Reviewed for Shockya.com & BigAppleReviews.net linked from Rotten Tomatoes by: Harvey Karten
Director: Christopher Waltz
Writer: David Auburn, based on the NY Times article 7/8/12 “The Worst Marriage in Georgetown” by Franklin Foer
Cast: Christoph Waltz, Vanessa Redgrave, Annette Bening
Screened at: Critics’ link, NYC, 5/12/21
Opens: May 14, 2021
So you think the Ponzi scheme worked out by the late Bernie Madoff is the most egregious case of its kind? Here’s another one that could take top honors away, though it not only yielded few financial dividends, motivated a murder, and involved people in the highest employ of international government. In his debut as director, Christoph Waltz, who may always be identified principally with his stellar role as a high-level Nazi in “Inglourious Basterds,” plans a scheme, yes a Ponzi scheme indeed. He would make contacts with important people, each of whom would refer him to a person of higher stature (including a former prime minister of France), a scammer who would ultimately be best known for killing his wife. Written by the Pulitzer prize-winning playwright David Auburn, “Georgetown” is more than simply inspired by an actual case in in which Albrecht Muth was convicted of killing his far older wife Viola Herms Drath, inheriting a relativity small sum of just a few hundred thousand dollars, but especially a large house in the tony DC section of Georgetown. In the film Ulrich Mott (Christoph Waltz), and his wife Elsa Brecht (Vanessa Redgrave) work together together to give celebrity status to a man who, in the movie, is about 44 while his wife is 91. It’s no wonder that Brecht’s daughter by a first marriage, Amanda (Annette Bening), cast a wary eye on Muth when he announced his engagement at a dinner party, one which he catered himself and which prompted Elsa to call him her butler.
“Georgetown” is one of those films that appropriately avoid conventional chronological telling. After all you wouldn’t think that Vanessa Redgrave, whose body is escorted from the house in a zippered bag near the beginning of the drama, is not to be seen again.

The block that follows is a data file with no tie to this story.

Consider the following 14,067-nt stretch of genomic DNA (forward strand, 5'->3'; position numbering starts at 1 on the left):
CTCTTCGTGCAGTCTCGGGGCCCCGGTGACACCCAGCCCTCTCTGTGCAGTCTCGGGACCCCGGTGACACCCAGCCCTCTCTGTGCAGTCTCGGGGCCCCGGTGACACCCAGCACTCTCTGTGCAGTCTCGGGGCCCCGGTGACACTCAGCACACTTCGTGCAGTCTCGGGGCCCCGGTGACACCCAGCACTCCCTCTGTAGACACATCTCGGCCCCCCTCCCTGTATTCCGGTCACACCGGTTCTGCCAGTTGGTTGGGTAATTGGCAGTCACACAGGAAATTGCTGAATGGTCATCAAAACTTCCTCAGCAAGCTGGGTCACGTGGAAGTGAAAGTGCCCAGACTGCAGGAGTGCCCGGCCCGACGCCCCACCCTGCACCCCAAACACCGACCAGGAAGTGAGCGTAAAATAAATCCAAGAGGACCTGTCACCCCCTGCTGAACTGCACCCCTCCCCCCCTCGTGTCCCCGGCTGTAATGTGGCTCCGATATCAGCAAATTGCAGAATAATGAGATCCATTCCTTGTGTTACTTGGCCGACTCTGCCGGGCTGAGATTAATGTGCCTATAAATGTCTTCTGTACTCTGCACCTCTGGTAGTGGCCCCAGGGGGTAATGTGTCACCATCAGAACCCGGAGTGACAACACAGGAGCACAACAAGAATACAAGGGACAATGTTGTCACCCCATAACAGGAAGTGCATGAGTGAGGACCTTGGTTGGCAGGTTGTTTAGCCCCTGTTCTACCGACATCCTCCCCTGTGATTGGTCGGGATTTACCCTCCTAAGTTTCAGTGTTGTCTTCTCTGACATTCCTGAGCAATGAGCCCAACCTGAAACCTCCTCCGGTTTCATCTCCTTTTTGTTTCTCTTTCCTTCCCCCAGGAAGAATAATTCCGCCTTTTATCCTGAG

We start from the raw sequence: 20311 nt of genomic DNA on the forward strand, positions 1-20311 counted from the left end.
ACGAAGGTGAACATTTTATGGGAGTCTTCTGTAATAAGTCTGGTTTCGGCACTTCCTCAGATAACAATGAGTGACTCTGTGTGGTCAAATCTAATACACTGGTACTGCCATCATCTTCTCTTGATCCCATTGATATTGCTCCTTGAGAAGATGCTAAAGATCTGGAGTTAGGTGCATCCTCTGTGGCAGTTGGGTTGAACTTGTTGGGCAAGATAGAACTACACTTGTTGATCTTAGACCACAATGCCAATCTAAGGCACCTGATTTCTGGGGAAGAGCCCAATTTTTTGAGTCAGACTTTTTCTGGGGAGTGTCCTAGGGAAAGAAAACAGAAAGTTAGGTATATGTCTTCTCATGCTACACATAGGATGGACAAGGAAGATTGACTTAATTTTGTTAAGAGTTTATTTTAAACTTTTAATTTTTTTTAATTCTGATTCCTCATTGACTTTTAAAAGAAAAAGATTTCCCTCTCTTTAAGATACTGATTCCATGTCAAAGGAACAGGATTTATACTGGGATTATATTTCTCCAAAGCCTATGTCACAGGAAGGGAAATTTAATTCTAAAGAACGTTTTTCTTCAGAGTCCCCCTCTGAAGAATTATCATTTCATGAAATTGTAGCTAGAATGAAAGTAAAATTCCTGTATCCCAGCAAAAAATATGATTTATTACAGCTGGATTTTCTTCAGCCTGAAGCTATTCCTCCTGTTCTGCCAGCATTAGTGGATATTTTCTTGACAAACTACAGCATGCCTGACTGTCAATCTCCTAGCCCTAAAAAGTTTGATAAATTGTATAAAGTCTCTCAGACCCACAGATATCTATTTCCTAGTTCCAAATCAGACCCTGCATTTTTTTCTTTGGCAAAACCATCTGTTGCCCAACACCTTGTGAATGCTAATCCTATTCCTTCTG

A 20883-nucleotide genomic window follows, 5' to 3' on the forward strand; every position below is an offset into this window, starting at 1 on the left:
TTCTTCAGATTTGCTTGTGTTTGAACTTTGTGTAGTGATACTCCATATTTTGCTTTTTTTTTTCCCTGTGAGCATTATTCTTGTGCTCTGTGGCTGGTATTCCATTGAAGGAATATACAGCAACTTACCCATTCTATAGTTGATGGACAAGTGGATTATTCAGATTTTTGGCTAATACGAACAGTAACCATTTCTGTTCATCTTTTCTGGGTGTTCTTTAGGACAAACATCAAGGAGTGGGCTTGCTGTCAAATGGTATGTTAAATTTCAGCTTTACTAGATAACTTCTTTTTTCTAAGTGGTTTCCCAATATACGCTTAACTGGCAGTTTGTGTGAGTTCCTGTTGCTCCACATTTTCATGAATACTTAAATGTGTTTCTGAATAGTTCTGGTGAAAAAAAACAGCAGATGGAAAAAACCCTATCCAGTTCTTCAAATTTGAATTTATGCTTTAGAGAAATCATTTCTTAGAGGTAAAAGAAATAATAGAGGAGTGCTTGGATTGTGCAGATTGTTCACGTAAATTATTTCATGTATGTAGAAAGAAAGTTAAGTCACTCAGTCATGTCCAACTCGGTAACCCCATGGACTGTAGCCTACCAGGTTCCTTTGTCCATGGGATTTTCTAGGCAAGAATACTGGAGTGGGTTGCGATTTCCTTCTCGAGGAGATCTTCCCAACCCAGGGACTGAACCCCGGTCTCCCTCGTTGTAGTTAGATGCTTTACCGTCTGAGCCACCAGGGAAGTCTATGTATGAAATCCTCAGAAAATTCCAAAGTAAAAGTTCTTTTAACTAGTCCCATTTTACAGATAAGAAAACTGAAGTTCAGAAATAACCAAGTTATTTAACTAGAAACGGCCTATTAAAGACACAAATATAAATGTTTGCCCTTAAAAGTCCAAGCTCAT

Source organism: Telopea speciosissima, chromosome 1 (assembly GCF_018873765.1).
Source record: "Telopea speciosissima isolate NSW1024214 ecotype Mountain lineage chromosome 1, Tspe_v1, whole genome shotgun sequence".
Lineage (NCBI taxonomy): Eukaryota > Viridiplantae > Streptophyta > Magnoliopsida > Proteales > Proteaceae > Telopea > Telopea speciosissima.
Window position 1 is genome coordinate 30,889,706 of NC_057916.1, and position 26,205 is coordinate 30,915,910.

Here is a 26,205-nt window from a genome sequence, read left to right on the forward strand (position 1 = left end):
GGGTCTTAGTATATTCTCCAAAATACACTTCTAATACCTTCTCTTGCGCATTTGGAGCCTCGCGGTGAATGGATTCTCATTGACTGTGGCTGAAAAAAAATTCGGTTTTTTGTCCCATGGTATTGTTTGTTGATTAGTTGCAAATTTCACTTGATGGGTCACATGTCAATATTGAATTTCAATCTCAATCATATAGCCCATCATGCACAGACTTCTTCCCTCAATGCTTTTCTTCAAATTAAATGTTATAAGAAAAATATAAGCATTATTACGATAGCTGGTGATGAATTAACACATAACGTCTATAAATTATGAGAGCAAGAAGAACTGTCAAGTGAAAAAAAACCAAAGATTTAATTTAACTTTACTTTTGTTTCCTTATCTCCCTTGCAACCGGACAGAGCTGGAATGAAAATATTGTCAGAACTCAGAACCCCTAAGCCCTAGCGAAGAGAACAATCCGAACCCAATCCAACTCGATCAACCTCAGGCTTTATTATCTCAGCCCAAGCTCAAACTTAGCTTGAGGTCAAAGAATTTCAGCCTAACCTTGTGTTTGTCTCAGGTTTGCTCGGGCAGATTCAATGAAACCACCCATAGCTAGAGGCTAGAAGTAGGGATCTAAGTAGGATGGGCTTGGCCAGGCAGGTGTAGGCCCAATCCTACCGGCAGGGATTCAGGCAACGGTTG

Though the actual story involves a teen aged Albrecht Muth courting is sixty-something widow, we are not totally surprised that in the filmed version, a man in his mid-forties makes contact with Elsa, lavishly praising her journalism. We watch as Elsa, flattered by Ulrich who kisses her hand, agrees to see him again—surprisingly enough since a journalist should be among the first to spot a phony.
Mott begins the scam by simply taking over the name tag and identity of the boss who fired him from an internship as a bad fit, getting him into the White House Correspondents’ Dinner. Shortly thereafter Elsa, not really appreciating her spouse’s bringing her breakfast in bed, urges him to be ambitious, to use the energy and charm to ascend the career ladder by meeting and impressing important people. Elsa signs her own death warrant, if you will, by encouraging Ulrich’s design in appropriating a name for a fake NGO, which somehow none of the people who serve as his too-willing abettors can see through. Watch how he works and you may go away from the theater with your own ideas on how to scam. It’s simple. At an event, he heads right over to the former prime minister of France, who looks as though he would like to get away from his intruder pronto, but who ultimately is taken in by the man’s graces and is too willing to believe that Ulrich’s NGO, “Eminent Persons Group,” is not just a sheet of worthless paper. Maybe it helped that George Soros, who never heard of the group and who doesn’t know Ulrich is listed on the board of directors.
Who needs Jimmy Carter to bail out Americans held hostage by hostile nations when you have Ulrich Mott to serve as peacemaker? To that end Ulrich struts about with the uniform of an Iraqi soldier, a Brigadier General at that. Why not? The bigger the lie, as we have seen recently in our own country, the more likely people will believe it.
We see the house of cards collapsing when after explaining to some bigwigs that he was in the French Foreign Legion is challenged by one fellow who asks where those bars on his military jacket are for and suggesting sarcastically that Ulrich should ask the foreign legion for help on a dilemma. The film concludes on a hearing to determine whether he should stand trial for murder. Even his own lawyer begs him for something that could help him win a case that has little to no real defense (he was “out for a walk” when his wife was murdered in a break-in).
The film is bookmarked by a distant shot of a man, later identified as Ulrich, dressed in an Iraqi officer’s uniform, commanding a few dozen men. Ultimately this is Waltz’s movie, as he passes this test: do you really feel bad that his character was indicted for murder and, as shown in an epilogue, sentenced to 50 years in jail? If so, he is even a better charmer than we think, able to move us in our theater seats to his side.
99 minutes. (c) 2021 by Harvey Karten, Member, NY Film Critics Online
Story – A-
Acting – A
Technical – A-
Overall – A-